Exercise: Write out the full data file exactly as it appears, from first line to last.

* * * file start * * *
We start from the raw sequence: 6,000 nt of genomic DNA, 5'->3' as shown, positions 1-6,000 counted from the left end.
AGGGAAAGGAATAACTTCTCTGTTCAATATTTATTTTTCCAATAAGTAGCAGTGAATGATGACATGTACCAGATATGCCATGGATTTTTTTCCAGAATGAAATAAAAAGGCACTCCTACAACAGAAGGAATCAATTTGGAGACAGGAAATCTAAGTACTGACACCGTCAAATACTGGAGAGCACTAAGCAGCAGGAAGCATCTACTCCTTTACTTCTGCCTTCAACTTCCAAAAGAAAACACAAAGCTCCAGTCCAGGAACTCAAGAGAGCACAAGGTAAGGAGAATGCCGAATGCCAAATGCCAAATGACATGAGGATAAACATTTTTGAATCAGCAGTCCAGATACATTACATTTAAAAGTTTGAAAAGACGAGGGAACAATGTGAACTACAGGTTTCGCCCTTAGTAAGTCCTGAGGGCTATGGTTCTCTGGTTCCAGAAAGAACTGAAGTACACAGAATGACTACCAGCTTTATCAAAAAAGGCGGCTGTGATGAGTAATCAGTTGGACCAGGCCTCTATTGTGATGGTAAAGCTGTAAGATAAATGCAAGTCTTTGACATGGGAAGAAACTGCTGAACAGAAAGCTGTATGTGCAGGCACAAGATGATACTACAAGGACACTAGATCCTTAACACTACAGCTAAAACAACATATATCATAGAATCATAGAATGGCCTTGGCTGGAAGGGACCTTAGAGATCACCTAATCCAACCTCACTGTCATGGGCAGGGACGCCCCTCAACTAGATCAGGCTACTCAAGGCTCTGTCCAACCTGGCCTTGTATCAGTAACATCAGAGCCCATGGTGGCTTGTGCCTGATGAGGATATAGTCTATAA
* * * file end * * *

We start from the raw sequence: 6,000 nt of genomic DNA, 5'->3' as shown, positions 1-6,000 counted from the left end.
AGGGAAAGGAATAACTTCTCTGTTCAATATTTATTTTTCCAATAAGTAGCAGTGAATGATGACATGTACCAGATATGCCATGGATTTTTTTCCAGAATGAAATAAAAAGGCACTCCTACAACAGAAGGAATCAATTTGGAGACAGGAAATCTAAGTACTGACACCGTCAAATACTGGAGAGCACTAAGCAGCAGGAAGCATCTACTCCTTTACTTCTGCCTTCAACTTCCAAAAGAAAACACAAAGCTCCAGTCCAGGAACTCAAGAGAGCACAAGGTAAGGAGAATGCCGAATGCCAAATGCCAAATGACATGAGGATAAACATTTTTGAATCAGCAGTCCAGATACATTACATTTAAAAGTTTGAAAAGACGAGGGAACAATGTGAACTACAGGTTTCGCCCTTAGTAAGTCCTGAGGGCTATGGTTCTCTGGTTCCAGAAAGAACTGAAGTACACAGAATGACTACCAGCTTTATCAAAAAAGGCGGCTGTGATGAGTAATCAGTTGGACCAGGCCTCTATTGTGATGGTAAAGCTGTAAGATAAATGCAAGTCTTTGACATGGGAAGAAACTGCTGAACAGAAAGCTGTATGTGCAGGCACAAGATGATACTACAAGGACACTAGATCCTTAACACTACAGCTAAAACAACATATATCATAGAATCATAGAATGGCCTTGGCTGGAAGGGACCTTAGAGATCACCTAATCCAACCTCACTGTCATGGGCAGGGACGCCCCTCAACTAGATCAGGCTACTCAAGGCTCTGTCCAACCTGGCCTTGTATCAGTAACATCAGAGCCCATGGTGGCTTGTGCCTGATGAGGATATAGTCTATAA